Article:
Important Behavior Design Guidelines

Here are a few key things to keep in mind when creating your own Behaviors:

Behaviors must not block while ticking

When the Behavior tree is ticked, it is important that the state of each Behavior can be evaluated quickly. This happens in the Behavior’s tick() function. It is important that tick() can finish very quickly, so that Behaviors derived from BT::SyncActionNode do not perform long-running processes within the Behavior’s implementation of tick().

As a rule of thumb, a process that runs longer than 1 millisecond should be implemented as an asynchronous action node.

One approach for implementing asynchronous Behaviors is to handle long-running processes in a separate thread or using an asynchronous task. This way, ticking the Behavior just checks if the long-running process has completed yet.

Inheriting from BT::StatefulActionNode provides a simple way to allow your Behavior to check the progress of this long-running process. Equivalently, the onStarted() and onRunning() functions for these derived classes must also finish quickly.

Alternatively, you can use the AsyncBehaviorBase class included in MoveIt Pro to define the contents of such a process with less boilerplate code.

Creating a Behavior Loader Plugin

Custom Behaviors are registered with the Objective Server Behavior tree factory through a Behavior loader plugin. This is a class that is loaded at runtime using pluginlib, instantiated within the Objective Server, and called to register the Behaviors.

Behavior loader plugins are derived from the SharedResourcesNodeLoaderBase class.

An example implementation of a Behavior loader plugin would look like this:

#include <behaviortree_cpp/bt_factory.h>
#include <moveit_studio_behavior_interface/behavior_context.hpp>
#include <moveit_studio_behavior_interface/shared_resources_node_loader.hpp>
#include <pluginlib/class_list_macros.hpp>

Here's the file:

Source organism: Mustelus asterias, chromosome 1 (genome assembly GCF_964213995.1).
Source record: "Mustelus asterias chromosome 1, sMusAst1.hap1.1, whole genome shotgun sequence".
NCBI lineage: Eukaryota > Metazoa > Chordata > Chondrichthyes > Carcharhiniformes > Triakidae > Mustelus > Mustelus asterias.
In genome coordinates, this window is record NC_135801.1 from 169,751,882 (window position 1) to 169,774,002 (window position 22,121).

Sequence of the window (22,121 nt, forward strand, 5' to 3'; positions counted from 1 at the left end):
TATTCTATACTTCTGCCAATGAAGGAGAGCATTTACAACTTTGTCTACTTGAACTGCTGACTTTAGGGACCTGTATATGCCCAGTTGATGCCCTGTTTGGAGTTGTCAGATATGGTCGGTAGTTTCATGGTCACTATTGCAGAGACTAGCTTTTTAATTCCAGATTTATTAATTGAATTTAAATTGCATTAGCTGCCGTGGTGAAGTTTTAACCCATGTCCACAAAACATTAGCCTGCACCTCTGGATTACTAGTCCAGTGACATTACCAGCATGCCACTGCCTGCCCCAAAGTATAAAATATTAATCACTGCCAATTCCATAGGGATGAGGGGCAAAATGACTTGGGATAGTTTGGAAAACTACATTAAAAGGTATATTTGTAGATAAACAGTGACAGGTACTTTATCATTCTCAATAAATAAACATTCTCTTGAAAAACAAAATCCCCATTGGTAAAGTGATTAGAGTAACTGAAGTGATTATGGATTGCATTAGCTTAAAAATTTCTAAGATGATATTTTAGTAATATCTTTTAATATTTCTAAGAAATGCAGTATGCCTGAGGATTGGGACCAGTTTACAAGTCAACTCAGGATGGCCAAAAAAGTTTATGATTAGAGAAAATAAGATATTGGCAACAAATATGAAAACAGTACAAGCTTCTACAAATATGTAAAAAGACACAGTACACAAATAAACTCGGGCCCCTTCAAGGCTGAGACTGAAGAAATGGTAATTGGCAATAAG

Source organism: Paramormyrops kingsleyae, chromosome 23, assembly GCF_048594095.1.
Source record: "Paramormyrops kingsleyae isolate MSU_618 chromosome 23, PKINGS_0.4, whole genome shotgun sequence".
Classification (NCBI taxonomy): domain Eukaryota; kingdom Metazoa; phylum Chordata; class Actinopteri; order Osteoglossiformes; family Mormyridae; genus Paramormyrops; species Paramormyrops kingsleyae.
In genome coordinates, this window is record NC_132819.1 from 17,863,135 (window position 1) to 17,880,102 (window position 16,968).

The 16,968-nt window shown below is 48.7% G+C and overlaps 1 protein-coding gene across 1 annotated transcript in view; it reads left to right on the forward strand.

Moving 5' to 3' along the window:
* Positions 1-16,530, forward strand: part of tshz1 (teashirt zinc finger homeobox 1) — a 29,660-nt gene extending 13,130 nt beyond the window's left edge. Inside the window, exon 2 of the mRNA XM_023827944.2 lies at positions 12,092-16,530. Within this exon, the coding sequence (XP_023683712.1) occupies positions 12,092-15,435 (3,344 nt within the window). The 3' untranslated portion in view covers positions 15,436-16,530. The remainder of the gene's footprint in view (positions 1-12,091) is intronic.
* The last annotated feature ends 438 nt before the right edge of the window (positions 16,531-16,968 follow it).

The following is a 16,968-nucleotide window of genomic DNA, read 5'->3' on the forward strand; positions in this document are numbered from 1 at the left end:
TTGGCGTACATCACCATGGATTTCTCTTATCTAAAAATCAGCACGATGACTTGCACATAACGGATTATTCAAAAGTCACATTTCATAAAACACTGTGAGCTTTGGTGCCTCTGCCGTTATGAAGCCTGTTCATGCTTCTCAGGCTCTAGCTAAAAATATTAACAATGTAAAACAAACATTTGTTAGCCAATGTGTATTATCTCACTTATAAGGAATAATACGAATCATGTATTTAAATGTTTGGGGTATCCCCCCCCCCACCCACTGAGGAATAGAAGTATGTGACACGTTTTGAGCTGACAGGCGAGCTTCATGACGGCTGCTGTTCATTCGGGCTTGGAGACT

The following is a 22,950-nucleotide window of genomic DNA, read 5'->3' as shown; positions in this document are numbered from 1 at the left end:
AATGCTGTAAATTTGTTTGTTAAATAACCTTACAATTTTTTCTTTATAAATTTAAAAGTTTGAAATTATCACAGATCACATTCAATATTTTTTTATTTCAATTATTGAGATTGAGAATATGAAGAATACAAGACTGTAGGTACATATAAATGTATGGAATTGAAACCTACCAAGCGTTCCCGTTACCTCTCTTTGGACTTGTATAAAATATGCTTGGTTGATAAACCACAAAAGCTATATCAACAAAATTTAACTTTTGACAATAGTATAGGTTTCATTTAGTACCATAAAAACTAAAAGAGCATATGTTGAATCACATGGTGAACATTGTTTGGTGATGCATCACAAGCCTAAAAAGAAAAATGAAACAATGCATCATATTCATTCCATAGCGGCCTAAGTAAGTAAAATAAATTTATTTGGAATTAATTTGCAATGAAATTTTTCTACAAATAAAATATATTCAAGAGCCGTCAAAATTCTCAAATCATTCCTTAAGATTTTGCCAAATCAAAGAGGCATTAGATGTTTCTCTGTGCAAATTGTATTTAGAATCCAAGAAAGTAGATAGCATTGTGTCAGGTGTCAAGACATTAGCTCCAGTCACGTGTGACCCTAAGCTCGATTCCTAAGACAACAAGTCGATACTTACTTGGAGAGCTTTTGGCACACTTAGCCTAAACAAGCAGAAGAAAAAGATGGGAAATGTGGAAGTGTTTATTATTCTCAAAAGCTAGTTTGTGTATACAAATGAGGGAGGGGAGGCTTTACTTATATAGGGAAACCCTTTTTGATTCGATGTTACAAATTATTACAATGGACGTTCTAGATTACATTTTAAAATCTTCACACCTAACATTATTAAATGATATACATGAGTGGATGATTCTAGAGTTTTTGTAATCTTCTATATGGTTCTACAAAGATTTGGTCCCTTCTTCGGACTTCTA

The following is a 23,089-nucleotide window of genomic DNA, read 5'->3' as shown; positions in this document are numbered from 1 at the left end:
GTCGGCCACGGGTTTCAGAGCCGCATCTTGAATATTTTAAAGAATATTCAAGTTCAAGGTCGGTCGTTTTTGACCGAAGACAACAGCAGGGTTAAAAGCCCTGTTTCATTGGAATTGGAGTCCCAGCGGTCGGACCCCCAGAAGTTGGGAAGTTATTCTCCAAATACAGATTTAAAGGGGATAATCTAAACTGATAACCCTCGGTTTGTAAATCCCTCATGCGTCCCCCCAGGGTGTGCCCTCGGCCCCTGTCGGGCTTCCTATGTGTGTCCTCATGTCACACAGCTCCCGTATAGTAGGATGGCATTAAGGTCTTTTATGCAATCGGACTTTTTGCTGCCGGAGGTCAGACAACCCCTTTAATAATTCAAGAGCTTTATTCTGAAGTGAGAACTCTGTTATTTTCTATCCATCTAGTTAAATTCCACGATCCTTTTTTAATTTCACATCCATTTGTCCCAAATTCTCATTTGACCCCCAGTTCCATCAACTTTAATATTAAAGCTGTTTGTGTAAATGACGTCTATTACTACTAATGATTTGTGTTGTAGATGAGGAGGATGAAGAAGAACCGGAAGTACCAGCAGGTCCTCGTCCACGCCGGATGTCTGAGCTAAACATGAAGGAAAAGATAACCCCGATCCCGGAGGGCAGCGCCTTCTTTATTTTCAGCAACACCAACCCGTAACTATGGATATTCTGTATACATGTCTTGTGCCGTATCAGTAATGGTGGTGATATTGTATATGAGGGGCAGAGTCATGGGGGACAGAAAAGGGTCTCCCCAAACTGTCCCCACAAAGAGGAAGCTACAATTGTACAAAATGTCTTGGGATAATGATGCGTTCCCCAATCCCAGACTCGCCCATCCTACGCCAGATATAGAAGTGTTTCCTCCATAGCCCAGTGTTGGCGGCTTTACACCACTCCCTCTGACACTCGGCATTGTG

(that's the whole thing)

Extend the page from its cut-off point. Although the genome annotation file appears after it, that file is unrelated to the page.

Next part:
// Include headers for your custom Behaviors
#include <my_package/my_basic_behavior.hpp>
#include <my_package/my_shared_resources_behavior.hpp>
namespace my_package
class MyBehaviorLoader : public SharedResourcesNodeLoaderBase
  void registerBehaviors(BT::BehaviorTreeFactory& factory,
                     const std::shared_ptr<BehaviorContext>& shared_resources) override
    // Register a Behavior derived from basic BehaviorTree.CPP node types
    registerBehavior<MyBasicBehavior>(factory, "MyBasicBehavior");
     // Register a Behavior derived from SharedResourcesNode
    registerBehavior<MySharedResourcesBehavior>(factory, "MySharedResourcesBehavior", shared_resources);

Adding the loader plugin to the robot configuration package

When you Create a new Behavior package, a file named behavior_plugin.yaml will be created in that package. It should look as follows:

    - "my_package::MyPackageBehaviorsLoader"

As long as this file exists in your Behavior package, it will be automatically added to the list of Behavior plugins.


Finished reference Behaviors can be found in the MoveIt Pro Example Behaviors repository.

Creating a Behavior to process a series of data points

When creating a Behavior whose desired functionality is to process a series of data points, such as filtering, it is best to have the Behavior inherit from BT::StatefulActionNode. BT::StatefulActionNode allows a Behavior to retain state between ticks, so multiple data points can be collected and processed. The Behavior can return SUCCESS if processing a finite number of data points or return RUNNING if continuously processing a number of data points.

An implementation of a Behavior that processes data points using BT::StatefulActionNode is Average Pose Stamped.